Running-related injuries (RRIs) have been attributed to a number of factors, but there is no consensus in the current literature as to whether sex is a risk factor for RRIs, or if risk factors for running-related pain differ by sex. It has been suggested that due to differences in anatomy and biomechanics, males and females have their own RRI risk profiles; several variables may need to be taken into consideration when assessing sex as a risk factor for RRIs and running-related pain.Purpose: The proposed study represented the first two phases of a three-tiered epidemiological project. The purpose of Phase I was to determine whether there were significant differences in site-specific running-related injuries/pain between males and females training for a 10-km race; a statistical model was then created in the second phase to determine what explains running-related pain in the lower extremity by sex, for runners preparing for a 10-km race.Methods: 114 recreational runners (46 males [37.9 ± 9.8 years; 75.46 ± 9.55 kg; 1.75 ± 0.08 m] and 68 females [32.60 ± 8.70 years; 63.47 ± 9.96 kg; 1.66 ± 0.06 m]) took part in a prospective cohort design of a gradual 12-week training program, and a comprehensive baseline assessment was recorded for each participant. Weekly online surveys were administered to monitor whether subjects experienced an RRI. The Visual Analogue Scale (VAS) was administered to record pain scores at 11 relevant anatomical locations in the lower limb and the whole body, at baseline and during Weeks 4, 8, and 12 of the program. Foot and Ankle Disability Index (FADI) pain scores were also measured at these time points.Results: Sex was not a significant factor in the onset of location-specific, running-related pain in the VAS sites, but significant main effects of sex were found for the FADI. Males and females had different explanatory variables for each of the VAS and FADI sites.Conclusions: The causes of running-related pain in the individual anatomical regions varied by sex, which suggests that running-related pain may be decreased by addressing sex-specific risk factors.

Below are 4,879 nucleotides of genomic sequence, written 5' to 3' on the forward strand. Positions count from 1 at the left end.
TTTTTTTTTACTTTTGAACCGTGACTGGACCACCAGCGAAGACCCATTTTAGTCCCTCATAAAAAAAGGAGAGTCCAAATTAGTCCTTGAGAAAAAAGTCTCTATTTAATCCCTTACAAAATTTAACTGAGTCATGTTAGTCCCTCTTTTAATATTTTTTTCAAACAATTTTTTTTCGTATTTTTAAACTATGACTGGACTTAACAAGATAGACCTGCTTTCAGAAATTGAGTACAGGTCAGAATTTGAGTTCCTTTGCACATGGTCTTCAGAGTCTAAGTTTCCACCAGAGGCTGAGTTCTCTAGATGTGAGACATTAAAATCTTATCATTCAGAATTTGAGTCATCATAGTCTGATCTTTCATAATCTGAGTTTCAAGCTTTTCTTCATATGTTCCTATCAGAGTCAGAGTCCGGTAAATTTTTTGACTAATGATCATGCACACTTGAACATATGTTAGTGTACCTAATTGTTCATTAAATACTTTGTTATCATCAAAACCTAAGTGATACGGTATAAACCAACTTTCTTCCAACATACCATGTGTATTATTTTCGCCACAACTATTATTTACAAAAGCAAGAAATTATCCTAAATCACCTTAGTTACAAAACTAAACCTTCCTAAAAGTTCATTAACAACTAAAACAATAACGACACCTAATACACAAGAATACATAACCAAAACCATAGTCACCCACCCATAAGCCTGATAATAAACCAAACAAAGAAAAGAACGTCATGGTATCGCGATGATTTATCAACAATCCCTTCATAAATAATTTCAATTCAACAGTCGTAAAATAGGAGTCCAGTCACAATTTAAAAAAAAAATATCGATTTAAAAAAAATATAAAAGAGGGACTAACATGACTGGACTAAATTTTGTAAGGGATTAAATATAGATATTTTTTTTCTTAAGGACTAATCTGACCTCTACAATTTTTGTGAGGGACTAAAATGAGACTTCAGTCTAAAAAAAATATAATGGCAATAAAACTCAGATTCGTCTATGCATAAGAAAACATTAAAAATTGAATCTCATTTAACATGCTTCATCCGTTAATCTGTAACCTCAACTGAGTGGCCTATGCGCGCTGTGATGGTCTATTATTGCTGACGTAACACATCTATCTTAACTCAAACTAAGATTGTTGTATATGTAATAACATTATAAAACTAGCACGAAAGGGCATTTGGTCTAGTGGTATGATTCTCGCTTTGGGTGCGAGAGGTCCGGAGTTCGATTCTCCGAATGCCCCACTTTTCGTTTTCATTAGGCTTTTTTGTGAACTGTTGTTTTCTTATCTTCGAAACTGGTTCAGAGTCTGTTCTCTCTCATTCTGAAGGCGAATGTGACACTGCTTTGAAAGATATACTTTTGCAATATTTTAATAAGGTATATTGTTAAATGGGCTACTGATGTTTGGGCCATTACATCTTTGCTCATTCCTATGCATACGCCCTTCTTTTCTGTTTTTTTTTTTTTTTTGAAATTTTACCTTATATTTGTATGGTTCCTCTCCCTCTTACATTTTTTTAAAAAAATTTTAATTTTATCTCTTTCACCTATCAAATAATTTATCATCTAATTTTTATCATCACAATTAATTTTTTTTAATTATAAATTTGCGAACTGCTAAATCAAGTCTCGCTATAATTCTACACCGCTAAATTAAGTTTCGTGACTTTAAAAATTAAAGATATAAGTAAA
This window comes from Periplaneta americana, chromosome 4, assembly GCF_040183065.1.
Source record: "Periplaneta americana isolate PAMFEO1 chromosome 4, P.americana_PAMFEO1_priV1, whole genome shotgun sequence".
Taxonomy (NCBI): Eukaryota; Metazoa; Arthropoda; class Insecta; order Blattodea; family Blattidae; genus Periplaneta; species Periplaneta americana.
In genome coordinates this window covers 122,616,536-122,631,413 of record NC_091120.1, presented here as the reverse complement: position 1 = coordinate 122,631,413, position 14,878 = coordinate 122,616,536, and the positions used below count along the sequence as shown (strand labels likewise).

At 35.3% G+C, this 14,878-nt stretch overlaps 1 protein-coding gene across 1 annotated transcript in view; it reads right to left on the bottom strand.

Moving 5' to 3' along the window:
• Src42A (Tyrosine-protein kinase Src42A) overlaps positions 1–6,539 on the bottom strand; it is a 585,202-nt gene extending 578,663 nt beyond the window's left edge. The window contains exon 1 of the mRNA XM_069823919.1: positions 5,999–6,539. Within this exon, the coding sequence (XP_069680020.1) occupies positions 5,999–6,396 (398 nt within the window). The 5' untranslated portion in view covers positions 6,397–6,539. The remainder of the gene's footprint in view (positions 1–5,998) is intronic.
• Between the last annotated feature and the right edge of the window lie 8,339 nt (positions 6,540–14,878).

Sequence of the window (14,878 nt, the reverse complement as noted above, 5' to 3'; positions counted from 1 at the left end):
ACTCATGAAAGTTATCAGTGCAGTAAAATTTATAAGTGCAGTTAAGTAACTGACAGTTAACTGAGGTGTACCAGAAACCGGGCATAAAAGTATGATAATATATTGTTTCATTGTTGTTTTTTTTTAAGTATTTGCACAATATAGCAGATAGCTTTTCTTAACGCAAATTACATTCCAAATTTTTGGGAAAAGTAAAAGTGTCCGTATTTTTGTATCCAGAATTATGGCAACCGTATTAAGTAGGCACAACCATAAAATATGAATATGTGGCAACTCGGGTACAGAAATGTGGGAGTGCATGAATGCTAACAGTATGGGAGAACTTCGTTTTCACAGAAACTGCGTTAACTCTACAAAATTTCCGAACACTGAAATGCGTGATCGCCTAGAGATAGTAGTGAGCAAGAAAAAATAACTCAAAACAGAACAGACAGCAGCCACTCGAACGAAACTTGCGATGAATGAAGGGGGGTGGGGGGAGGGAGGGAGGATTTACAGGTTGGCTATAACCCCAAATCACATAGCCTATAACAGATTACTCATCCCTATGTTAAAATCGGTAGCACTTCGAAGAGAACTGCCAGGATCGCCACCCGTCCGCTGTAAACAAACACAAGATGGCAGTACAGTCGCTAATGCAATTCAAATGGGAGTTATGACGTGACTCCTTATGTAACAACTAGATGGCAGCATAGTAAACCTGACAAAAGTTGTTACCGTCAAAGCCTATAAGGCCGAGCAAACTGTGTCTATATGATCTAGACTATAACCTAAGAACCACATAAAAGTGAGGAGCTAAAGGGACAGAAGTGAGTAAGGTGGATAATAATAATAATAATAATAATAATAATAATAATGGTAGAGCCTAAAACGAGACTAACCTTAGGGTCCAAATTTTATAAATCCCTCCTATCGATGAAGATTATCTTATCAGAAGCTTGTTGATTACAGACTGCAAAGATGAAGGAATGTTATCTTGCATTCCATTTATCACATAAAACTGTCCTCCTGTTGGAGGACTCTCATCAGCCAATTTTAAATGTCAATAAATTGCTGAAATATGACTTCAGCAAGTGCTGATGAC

Kettlebell lifting continues to gain popularity as a strength and conditioning training tool and as a sport in and of itself (Girevoy Sport). Although the swing to chest-level and several multi-movement protocols have been analyzed, little research has attempted to quantify the aerobic stimulus of individual kettlebell movements, which would best inform kettlebell-related exercise prescription. The purpose of this study was to quantify the cardiopulmonary demand, assessed by oxygen consumption (V̇O₂) and heart rate (HR), of continuous high-intensity kettlebell snatches under conditions that consider Girevoy Sport, and to compare this demand to a more traditional graded rowing exercise test. Ten male participants (age = 28.4 ± 4.6 years, height = 185 ± 7 cm, body mass = 95.1 ± 14.9 kg) completed (1) a graded rowing exercise test to determine maximal oxygen consumption (V̇O₂max) and maximal heart rate (HRmax) and (2) a graded kettlebell snatch exercise test with a 16-kg kettlebell to determine peak oxygen consumption (V̇O₂peak) and peak heart rate (HRpeak) during this activity. Subjects achieved a V̇O₂max of 45.7 ± 6.9 ml·kg-¹·min-¹ and an HRmax of 177 ± 6.9 beats per minute (bpm). The kettlebell snatch test produced a V̇O₂peak of 37.3 ± 5.2 ml·kg-¹·min-¹ (82.1 ± 7.4% V̇O₂max) and a heart rate of 173 ± 8 beats per minute (97.3 ± 4.8% HRmax). These findings suggest that continuous high-intensity kettlebell snatches with 16-kg are likely provide an adequate aerobic stimulus to improve cardiorespiratory fitness in those whose V̇O₂max is ≤ 51 ml·kg-¹·min-¹ and those who are moderately trained and lower, according to recommendations from the American College of Sports Medicine.